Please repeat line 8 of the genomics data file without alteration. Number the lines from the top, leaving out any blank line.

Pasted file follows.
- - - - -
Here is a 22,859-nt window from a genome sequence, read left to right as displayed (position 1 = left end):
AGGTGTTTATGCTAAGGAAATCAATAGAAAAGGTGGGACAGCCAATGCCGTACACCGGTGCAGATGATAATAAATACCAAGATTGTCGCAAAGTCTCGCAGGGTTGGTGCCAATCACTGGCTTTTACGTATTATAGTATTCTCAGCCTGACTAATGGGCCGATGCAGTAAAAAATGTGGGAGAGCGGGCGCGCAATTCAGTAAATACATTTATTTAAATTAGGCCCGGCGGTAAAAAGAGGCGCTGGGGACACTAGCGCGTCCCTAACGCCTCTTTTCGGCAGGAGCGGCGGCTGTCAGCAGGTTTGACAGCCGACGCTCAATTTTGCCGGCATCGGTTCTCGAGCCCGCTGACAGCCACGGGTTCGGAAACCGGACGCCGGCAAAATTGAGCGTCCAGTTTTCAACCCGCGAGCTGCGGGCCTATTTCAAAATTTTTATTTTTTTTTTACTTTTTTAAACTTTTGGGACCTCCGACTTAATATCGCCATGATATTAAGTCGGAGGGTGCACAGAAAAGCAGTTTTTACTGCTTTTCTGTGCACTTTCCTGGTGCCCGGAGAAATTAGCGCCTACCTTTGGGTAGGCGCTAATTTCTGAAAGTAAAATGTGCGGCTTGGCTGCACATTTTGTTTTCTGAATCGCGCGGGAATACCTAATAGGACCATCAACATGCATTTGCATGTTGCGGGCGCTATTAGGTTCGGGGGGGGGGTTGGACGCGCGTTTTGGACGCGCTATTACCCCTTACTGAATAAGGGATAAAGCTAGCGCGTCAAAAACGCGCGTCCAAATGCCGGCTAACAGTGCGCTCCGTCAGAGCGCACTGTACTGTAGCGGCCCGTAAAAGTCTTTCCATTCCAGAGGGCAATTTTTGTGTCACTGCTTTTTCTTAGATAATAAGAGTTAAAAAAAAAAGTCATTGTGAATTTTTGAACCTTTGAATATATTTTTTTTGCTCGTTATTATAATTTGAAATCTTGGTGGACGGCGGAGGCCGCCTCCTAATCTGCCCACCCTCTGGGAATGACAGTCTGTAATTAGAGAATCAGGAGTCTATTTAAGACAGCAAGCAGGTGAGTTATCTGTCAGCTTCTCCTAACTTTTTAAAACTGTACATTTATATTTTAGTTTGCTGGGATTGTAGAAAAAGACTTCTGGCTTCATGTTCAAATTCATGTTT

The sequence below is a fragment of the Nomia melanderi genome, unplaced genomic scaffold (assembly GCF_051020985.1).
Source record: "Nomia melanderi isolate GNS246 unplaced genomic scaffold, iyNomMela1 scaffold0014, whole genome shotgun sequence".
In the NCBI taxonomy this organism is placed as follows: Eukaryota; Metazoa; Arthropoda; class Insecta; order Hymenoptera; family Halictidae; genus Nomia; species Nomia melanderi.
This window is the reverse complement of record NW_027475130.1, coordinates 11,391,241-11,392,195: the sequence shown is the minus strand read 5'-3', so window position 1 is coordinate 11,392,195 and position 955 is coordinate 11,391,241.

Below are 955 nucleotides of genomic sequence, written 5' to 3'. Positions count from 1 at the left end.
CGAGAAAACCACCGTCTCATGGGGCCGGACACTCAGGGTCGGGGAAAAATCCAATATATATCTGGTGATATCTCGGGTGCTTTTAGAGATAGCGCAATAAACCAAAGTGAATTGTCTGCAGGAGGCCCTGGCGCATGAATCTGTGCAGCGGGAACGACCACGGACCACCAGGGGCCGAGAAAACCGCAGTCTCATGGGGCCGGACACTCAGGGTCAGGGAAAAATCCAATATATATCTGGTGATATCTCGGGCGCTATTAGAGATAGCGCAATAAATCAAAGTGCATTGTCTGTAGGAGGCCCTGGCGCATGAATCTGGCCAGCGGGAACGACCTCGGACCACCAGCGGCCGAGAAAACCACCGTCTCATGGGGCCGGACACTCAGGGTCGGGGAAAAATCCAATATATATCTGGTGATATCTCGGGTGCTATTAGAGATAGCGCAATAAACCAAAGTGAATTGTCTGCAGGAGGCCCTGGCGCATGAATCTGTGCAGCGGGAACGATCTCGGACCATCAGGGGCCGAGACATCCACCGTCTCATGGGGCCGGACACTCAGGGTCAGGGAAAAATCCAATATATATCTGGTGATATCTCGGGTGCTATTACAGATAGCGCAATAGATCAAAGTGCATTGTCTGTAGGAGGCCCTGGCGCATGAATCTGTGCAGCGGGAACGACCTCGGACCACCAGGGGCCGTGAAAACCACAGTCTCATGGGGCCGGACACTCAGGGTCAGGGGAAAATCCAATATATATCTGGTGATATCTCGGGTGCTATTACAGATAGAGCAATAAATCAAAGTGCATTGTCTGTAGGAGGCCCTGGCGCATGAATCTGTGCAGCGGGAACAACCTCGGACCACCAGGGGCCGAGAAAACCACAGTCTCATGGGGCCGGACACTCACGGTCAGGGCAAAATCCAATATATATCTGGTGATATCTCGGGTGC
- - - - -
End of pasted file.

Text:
CGAGAAAACCACCGTCTCATGGGGCCGGACACTCAGGGTCGGGGAAAAATCCAATATATATCTGGTGATATCTCGGGTGCTTTTAGAGATAGCGCAATAAACCAAAGTGAATTGTCTGCAGGAGGCCCTGGCGCATGAATCTGTGCAGCGGGAACGACCACGGACCACCAGGGGCCGAGAAAACCGCAGTCTCATGGGGCCGGACACTCAGGGTCAGGGAAAAATCCAATATATATCTGGTGATATCTCGGGCGCTATTAGAGATAGCGCAATAAATCAAAGTGCATTGTCTGTAGGAGGCCCTGGCGCATGAATCTGGCCAGCGGGAACGACCTCGGACCACCAGCGGCCGAGAAAACCACCGTCTCATGGGGCCGGACACTCAGGGTCGGGGAAAAATCCAATATATATCTGGTGATATCTCGGGTGCTATTAGAGATAGCGCAATAAACCAAAGTGAATTGTCTGCAGGAGGCCCTGGCGCATGAATCTGTGCAGCGGGAACGATCTCGGACCATCAGGGGCCGAGACATCCACCGTCTCATGGGGCCGGACACTCAGGGTCAGGGAAAAATCCAATATATATCTGGTGATATCTCGGGTGCTATTACAGATAGCGCAATAGATCAAAGTGCATTGTCTGTAGGAGGCCCTGGCGCATGAATCTGTGCAGCGGGAACGACCTCGGACCACCAGGGGCCGTGAAAACCACAGTCTCATGGGGCCGGACACTCAGGGTCAGGGGAAAATCCAATATATATCTGGTGATATCTCGGGTGCTATTACAGATAGAGCAATAAATCAAAGTGCATTGTCTGTAGGAGGCCCTGGCGCATGAATCTGTGCAGCGGGAACAACCTCGGACCACCAGGGGCCGAGAAAACCACAGTCTCATGGGGCCGGACACTCACGGTCAGGGCAAAATCCAATATATATCTGGTGATATCTCGGGTGC